commandlinefu.com is the place to record those command-line gems that you return to again and again.
Delete that bloated snippets file you've been using and share your personal repository with the world. That way others can gain from your CLI wisdom and you from theirs too. All commands can be commented on, discussed and voted up or down.
If you have a new feature suggestion or find a bug, please get in touch via http://commandlinefu.uservoice.com/
You can sign-in using OpenID credentials, or register a traditional username and password.
First-time OpenID users will be automatically assigned a username which can be changed after signing in.
Every new command is wrapped in a tweet and posted to Twitter. Following the stream is a great way of staying abreast of the latest commands. For the more discerning, there are Twitter accounts for commands that get a minimum of 3 and 10 votes - that way only the great commands get tweeted.
Use your favourite RSS aggregator to stay in touch with the latest commands. There are feeds mirroring the 3 Twitter streams as well as for virtually every other subset (users, tags, functions,…):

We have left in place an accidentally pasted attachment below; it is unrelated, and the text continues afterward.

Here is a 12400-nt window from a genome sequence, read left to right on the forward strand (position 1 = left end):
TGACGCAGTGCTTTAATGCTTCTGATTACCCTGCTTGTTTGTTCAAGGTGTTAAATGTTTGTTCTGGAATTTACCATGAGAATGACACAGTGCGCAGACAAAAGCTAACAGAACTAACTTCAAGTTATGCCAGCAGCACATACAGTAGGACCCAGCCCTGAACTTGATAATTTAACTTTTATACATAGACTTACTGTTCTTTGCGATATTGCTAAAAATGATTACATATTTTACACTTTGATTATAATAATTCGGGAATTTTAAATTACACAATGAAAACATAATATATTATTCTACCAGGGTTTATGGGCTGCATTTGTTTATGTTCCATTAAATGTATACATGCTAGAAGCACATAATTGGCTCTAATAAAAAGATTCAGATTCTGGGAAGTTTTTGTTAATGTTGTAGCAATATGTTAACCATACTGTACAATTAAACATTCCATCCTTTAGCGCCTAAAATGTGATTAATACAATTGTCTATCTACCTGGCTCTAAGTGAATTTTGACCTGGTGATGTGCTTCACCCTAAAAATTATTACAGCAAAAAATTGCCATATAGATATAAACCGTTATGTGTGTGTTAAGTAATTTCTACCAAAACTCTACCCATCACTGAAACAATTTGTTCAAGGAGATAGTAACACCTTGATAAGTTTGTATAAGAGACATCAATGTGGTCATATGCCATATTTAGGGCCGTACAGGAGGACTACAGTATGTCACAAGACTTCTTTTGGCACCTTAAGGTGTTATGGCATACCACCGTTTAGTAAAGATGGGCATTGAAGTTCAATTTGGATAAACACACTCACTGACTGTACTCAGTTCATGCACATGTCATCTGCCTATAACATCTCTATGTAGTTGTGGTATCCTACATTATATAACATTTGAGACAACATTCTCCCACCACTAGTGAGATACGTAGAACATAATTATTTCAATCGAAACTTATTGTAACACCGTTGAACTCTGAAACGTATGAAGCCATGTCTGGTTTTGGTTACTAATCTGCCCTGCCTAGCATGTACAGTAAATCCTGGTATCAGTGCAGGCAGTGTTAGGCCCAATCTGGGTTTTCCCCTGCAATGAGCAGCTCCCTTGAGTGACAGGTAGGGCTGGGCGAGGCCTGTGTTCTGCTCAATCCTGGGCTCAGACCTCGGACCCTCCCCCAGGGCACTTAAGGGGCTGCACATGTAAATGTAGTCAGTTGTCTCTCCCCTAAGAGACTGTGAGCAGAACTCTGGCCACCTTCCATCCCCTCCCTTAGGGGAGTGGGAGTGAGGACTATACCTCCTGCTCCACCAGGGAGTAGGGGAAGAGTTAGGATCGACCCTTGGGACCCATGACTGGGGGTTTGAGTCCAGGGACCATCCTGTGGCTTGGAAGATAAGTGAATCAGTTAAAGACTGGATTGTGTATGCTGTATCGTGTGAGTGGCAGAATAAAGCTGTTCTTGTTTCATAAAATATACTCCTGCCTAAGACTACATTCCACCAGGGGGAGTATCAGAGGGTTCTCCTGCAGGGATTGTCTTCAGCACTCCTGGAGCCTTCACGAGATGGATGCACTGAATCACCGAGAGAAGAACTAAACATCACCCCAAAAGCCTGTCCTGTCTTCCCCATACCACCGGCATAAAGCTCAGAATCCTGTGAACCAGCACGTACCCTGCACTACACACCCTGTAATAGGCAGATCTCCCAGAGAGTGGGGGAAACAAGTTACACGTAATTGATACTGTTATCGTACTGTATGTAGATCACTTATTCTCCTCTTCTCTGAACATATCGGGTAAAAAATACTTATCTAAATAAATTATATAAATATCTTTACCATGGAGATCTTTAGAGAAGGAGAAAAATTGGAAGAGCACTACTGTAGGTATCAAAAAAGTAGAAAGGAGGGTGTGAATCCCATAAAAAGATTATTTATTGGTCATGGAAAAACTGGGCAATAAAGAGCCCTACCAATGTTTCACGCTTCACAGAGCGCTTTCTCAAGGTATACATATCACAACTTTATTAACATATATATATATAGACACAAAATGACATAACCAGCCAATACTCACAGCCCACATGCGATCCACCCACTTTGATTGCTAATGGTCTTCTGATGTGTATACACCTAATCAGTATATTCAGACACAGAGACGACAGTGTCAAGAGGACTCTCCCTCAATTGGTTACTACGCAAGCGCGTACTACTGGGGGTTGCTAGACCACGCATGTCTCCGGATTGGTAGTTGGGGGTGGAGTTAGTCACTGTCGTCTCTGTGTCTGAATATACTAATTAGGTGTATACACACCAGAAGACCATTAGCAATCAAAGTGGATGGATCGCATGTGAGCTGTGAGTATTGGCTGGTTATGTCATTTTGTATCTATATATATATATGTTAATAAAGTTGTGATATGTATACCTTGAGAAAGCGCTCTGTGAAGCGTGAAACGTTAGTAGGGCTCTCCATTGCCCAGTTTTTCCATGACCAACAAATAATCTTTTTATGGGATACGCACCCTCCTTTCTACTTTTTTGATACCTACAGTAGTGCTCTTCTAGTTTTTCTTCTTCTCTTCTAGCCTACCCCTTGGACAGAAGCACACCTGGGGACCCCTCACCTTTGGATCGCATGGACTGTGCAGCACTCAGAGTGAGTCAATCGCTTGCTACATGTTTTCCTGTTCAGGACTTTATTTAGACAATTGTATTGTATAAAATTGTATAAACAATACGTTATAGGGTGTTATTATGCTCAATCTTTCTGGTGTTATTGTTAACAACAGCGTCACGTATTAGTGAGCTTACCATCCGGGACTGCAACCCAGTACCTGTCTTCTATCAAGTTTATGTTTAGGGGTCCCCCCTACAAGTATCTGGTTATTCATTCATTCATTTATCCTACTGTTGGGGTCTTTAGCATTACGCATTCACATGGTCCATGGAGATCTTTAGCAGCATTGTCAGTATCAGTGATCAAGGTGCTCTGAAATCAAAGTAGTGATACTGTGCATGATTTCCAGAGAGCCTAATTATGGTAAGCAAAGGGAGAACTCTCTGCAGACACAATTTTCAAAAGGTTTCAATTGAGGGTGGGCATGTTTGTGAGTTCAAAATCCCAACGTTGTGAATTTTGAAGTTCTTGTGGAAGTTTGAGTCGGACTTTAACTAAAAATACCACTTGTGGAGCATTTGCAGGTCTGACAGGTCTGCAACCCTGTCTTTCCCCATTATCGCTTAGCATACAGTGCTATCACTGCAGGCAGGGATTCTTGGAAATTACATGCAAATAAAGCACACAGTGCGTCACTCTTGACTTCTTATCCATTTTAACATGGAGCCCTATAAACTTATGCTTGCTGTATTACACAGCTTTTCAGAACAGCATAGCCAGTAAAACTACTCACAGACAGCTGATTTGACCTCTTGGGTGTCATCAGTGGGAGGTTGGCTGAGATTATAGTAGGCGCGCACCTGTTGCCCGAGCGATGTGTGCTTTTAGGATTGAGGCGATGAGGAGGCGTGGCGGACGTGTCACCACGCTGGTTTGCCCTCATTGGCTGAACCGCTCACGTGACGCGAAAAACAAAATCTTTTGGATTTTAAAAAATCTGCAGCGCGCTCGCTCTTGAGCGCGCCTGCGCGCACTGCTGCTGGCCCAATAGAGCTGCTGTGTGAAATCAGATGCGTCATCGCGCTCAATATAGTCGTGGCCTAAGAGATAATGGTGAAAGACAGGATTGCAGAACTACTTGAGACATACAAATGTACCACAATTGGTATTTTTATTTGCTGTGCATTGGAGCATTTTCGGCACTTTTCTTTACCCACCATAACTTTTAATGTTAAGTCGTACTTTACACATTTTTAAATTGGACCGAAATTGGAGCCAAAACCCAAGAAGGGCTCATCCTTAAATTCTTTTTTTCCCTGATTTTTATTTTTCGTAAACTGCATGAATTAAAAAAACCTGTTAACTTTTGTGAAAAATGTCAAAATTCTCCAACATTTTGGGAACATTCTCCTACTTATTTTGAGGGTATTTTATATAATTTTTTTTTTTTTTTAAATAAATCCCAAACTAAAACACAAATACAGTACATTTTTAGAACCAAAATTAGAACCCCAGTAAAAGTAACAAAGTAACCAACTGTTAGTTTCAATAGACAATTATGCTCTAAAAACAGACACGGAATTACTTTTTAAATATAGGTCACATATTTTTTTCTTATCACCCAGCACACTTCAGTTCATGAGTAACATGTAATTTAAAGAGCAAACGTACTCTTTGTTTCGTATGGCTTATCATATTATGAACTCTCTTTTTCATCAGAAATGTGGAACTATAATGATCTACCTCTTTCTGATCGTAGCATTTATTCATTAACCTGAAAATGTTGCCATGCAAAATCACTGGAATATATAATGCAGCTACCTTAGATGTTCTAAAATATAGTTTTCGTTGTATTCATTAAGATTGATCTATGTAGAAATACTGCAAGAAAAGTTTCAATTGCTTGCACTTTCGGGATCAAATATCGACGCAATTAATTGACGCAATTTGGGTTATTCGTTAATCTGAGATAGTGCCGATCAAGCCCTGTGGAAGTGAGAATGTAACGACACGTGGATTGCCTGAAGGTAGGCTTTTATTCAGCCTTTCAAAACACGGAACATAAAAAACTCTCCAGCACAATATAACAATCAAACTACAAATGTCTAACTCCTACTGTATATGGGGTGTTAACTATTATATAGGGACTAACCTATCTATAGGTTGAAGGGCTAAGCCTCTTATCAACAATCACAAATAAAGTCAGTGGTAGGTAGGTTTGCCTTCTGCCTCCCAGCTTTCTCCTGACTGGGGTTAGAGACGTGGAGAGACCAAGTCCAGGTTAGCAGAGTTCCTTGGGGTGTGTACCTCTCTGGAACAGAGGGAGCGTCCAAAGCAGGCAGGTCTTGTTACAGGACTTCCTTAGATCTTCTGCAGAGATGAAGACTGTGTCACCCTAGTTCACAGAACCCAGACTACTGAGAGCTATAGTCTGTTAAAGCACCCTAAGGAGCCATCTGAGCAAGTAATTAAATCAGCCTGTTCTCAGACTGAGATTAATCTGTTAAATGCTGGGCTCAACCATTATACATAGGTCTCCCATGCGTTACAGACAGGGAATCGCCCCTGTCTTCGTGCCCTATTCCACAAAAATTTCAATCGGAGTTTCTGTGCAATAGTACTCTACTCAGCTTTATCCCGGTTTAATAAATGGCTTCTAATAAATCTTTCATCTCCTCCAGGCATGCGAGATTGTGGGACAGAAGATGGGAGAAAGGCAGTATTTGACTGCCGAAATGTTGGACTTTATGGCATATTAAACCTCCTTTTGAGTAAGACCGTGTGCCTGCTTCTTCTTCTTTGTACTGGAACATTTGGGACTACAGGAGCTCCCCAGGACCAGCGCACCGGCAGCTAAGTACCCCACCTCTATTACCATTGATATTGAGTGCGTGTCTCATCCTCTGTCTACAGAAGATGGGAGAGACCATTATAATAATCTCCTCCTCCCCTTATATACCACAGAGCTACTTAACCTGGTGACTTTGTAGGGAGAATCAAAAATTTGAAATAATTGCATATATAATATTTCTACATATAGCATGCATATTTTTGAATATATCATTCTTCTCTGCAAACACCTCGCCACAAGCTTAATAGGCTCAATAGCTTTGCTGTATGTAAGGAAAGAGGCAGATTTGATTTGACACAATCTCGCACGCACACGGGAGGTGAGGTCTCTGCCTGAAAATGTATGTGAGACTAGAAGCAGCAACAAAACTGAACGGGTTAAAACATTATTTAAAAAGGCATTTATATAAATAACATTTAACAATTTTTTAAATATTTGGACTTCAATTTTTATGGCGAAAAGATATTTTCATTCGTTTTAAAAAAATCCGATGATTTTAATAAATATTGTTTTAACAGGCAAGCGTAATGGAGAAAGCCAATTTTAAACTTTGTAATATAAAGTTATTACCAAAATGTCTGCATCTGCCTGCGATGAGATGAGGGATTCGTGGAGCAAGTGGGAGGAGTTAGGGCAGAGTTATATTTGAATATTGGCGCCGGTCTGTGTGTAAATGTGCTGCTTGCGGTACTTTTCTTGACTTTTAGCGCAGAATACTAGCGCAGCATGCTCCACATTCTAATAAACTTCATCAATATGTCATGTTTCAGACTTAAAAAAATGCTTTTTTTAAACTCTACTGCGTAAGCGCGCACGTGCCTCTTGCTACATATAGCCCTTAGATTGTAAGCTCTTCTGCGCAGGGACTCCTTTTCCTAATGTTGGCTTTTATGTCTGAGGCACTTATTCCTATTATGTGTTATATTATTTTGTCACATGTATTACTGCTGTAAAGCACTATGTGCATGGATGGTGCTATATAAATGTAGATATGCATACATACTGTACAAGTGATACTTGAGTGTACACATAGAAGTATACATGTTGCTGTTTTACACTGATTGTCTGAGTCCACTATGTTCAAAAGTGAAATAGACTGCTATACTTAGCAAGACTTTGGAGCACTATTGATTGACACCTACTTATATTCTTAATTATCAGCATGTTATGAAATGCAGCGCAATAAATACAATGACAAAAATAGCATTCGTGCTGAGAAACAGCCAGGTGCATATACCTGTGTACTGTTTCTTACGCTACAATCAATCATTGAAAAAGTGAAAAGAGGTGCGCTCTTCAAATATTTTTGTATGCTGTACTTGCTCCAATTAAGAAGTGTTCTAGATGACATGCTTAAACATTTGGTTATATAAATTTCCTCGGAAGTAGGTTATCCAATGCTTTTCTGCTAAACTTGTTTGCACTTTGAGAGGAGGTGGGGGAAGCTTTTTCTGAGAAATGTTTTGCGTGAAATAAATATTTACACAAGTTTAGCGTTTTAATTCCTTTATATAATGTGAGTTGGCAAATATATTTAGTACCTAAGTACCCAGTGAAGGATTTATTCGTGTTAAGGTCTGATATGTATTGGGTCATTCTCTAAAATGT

Subscribe to the feed for:
These are my favourite switches on pwgen:
-B Don't include ambiguous characters in the password
-n Include at least one number in the password
-y Include at least one special symbol in the password
-c Include at least one capital letter in the password
It just works!
Add a number to set password length, add another to set how many password to output. Example:
pwgen -Bnyc 12 20
this will output 20 password of 12 chars length.
Used to verify if Network Time Protocol daemon is working properly.
Shows useful informations about file descriptors in Squid web proxy
On-the-fly conversion of Unix Time to human-readable in Squid's access.log
Actually 'firefox' is a script that then launches the 'firefox-bin' executable. You need to specify the 'no-remote' option in order to launch remote firefox instead of your local one (this drove me crazy time ago)
doesn't seem to work with pear
Simple way to backup your LDAP entries: put this line on your crontab.
The -n switch identifies the dbnum you want to backup (alternatively you can use -b suffix. Check man slapcat for your personal switches)
Prints current runlevel and system start time.
On older systems it also shows the last init state.
Pretty useful on remote systems, pretty useless on local ones :)
This allows you to skip the banner (usually /etc/issue.net) on ssh connections.
Useful to avoid banners outputted to your mail by rsync cronjobs.